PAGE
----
Istrian Short-Haired Hound
The goals and purposes of this breed standard include: to furnish guidelines for breeders who wish to maintain the quality of their breed and to improve it; to advance this breed to a state of similarity throughout the world; and to act as a guide for judges.
Breeders and judges have the responsibility to avoid any conditions or exaggerations that are detrimental to the health, welfare, essence and soundness of this breed, and must take the responsibility to see that these are not perpetuated.
Any departure from the following should be considered a fault, and the seriousness with which the fault should be regarded should be in exact proportion to its degree and its effect upon the health and welfare of the dog and on the dog’s ability to perform its traditional work.
An ancient breed that originated in Croatia, the Istrian Short-Haired Hound is frequently encountered in Istria and neighboring regions, where it is highly prized for fox and hare hunting.
The Istrian Short-Haired Hound was recognized by the United Kennel Club in 2006.
The Istrian Short-Haired Hound has a noble appearance. It is a short coated, white hound with lemon markings, a long head and a supple body.
Gentle, docile, calm and attached to its owner, the breed is lively and enthusiastic when hunting.
In profile, the frontal bone is slightly rounded, and the occiput is pronounced. From above, the skull is rather narrow, and there is a distinct frontal furrow. The stop is slight, with no abrupt break.
The muzzle is long, broad at the base, and tapers progressively towards the nose. The nasal bridge is straight.
The Istrian Short-Haired Hound has a complete set of evenly spaced, white teeth meeting in a scissors bite.
Disqualifications: Undershot or overshot bite.
Black or dark brown, with wide open nostrils.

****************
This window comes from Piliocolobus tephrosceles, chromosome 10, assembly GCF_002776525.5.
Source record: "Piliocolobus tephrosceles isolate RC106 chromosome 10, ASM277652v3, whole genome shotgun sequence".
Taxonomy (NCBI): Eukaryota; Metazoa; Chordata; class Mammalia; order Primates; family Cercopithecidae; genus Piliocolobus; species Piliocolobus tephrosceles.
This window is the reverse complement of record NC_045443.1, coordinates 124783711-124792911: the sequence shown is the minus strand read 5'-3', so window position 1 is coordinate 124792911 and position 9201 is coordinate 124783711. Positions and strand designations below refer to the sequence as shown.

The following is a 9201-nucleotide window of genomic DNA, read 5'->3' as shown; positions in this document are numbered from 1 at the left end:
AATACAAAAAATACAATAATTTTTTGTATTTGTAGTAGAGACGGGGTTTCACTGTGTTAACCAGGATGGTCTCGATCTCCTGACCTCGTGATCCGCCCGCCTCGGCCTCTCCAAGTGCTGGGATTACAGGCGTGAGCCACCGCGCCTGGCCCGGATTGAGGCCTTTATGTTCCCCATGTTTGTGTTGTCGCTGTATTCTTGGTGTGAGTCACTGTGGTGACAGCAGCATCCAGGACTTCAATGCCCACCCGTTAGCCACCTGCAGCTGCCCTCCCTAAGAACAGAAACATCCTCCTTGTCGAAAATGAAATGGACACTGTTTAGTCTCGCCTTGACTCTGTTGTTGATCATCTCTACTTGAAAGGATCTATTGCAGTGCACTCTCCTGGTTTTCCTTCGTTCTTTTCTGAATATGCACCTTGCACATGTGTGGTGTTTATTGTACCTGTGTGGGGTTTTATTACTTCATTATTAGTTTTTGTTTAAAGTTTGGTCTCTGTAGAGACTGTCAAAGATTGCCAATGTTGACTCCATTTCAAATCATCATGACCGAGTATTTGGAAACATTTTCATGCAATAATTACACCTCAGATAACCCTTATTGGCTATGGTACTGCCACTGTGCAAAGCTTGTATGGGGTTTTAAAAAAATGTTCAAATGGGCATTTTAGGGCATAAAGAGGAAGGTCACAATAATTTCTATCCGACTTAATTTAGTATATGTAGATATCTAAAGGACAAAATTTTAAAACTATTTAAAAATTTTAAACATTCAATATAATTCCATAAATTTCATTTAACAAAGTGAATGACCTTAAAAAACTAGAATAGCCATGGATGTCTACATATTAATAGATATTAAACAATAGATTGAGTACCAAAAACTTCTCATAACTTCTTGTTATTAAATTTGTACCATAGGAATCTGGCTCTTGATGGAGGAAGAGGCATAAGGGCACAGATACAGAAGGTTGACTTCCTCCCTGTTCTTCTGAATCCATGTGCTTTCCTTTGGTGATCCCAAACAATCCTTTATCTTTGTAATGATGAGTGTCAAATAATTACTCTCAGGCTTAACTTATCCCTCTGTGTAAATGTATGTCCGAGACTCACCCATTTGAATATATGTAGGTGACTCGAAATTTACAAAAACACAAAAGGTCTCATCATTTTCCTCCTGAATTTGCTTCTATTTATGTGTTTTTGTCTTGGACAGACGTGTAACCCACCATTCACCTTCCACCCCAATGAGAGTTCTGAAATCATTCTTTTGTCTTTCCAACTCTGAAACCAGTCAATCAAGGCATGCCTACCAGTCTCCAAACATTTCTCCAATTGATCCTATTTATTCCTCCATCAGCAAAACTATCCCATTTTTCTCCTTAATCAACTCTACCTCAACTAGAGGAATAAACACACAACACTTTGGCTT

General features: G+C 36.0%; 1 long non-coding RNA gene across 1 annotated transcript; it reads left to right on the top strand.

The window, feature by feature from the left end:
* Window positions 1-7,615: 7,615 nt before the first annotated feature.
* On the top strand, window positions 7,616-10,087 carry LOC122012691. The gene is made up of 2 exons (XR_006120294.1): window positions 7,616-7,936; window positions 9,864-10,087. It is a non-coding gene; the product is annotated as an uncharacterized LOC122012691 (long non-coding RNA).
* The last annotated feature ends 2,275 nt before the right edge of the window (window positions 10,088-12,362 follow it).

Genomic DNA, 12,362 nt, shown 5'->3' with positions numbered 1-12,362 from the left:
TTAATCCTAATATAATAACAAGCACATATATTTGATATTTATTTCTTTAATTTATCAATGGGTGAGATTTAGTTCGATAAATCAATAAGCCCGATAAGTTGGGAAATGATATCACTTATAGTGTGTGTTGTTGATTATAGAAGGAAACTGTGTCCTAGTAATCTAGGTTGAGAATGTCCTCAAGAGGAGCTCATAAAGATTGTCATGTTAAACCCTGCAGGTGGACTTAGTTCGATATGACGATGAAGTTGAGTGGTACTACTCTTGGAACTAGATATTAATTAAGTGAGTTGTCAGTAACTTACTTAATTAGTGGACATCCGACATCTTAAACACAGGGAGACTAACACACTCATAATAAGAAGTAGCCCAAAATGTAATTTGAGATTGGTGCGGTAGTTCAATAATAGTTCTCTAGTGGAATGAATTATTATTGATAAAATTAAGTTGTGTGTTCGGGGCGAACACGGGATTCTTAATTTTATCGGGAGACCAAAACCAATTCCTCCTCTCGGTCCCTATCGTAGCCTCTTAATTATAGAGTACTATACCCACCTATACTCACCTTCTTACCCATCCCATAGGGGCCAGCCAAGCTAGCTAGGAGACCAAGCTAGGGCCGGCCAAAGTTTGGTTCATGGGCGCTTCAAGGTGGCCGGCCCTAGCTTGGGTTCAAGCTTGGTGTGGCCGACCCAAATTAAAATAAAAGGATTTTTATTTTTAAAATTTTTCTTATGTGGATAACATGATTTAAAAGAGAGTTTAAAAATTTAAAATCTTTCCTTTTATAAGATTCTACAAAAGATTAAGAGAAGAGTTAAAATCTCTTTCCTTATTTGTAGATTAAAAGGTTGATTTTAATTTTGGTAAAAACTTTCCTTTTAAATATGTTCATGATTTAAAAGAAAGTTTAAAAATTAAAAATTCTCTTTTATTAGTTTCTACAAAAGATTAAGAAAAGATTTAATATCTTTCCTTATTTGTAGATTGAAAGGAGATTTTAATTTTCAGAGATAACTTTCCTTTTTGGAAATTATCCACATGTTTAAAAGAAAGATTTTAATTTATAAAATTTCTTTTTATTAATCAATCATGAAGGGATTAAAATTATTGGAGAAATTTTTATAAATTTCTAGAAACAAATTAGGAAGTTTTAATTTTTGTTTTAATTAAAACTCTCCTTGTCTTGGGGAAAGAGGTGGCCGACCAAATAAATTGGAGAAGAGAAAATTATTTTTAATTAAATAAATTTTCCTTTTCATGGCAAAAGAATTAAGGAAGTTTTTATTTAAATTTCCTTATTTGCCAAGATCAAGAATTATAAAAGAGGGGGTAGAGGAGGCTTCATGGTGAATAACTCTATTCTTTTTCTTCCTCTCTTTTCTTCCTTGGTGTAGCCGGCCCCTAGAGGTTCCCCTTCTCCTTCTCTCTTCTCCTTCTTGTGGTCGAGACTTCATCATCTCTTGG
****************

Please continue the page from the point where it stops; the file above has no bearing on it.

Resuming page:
Oval in shape, and as dark brown in color as possible. The eyelids are black or brown. The expression is bright.
Disqualification: Blue eyes.
The ears are thin, broad at the set on, and taper towards the tips. They are set a little above the line of the eyes. They should not reach to the canine teeth when pulled forward.
Strong, slightly arched, and set obliquely into the body.
The shoulder blades are long and sloping, well attached to the body.
The elbows are close to the body, and the legs are perfectly straight. The pasterns are short and very slightly sloping.
The body is approximately 10 percent longer than tall. The chest is well developed, deep and broad, but the point of the sternum is hardly visible. The ribs are well sprung. The topline slopes gently from the withers to the croup. The back is level, broad and muscular. The loin is short and broad. The croup is long and broad, flat or very slightly sloping. The underline rises gently from the sternum to the groin.
Seen from behind, the thigh, leg, hock and rear pastern are all on the same vertical axis.
The upper thighs are short, broad and muscular. The stifle is broad and high set. The lower thigh is long and sloping. The rear pasterns are short.
More cat than hare, with tight toes, and round pads.
Strong at the root, tapering towards the tip. The more slender the tail, the more noble the dog appears. The tail is set on high and barely reaches below the hock joint. It is slightly curved upwards.
Short, fine, dense, and glossy.
Disqualification: Long coat.
Solid white, or white with lemon patches or ticking.
Height and Weight
Ideal height at the withers for males is 19.5 inches. For females, it is 18.5 inches. An adult male will weigh about 40 pounds, a female slightly less.
Very smooth, even and free.
(An Eliminating Fault is a Fault serious enough that it eliminates the dog from obtaining any awards in a conformation event.)
The presence of any third color, even if it is just a few hairs.
(A dog with a Disqualification must not be considered for placement in a conformation event, and must be reported to UKC.)
Unilateral or bilateral cryptorchid.
Viciousness or extreme shyness.
Undershot or overshot bite.
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©Copyright 2006, United Kennel Club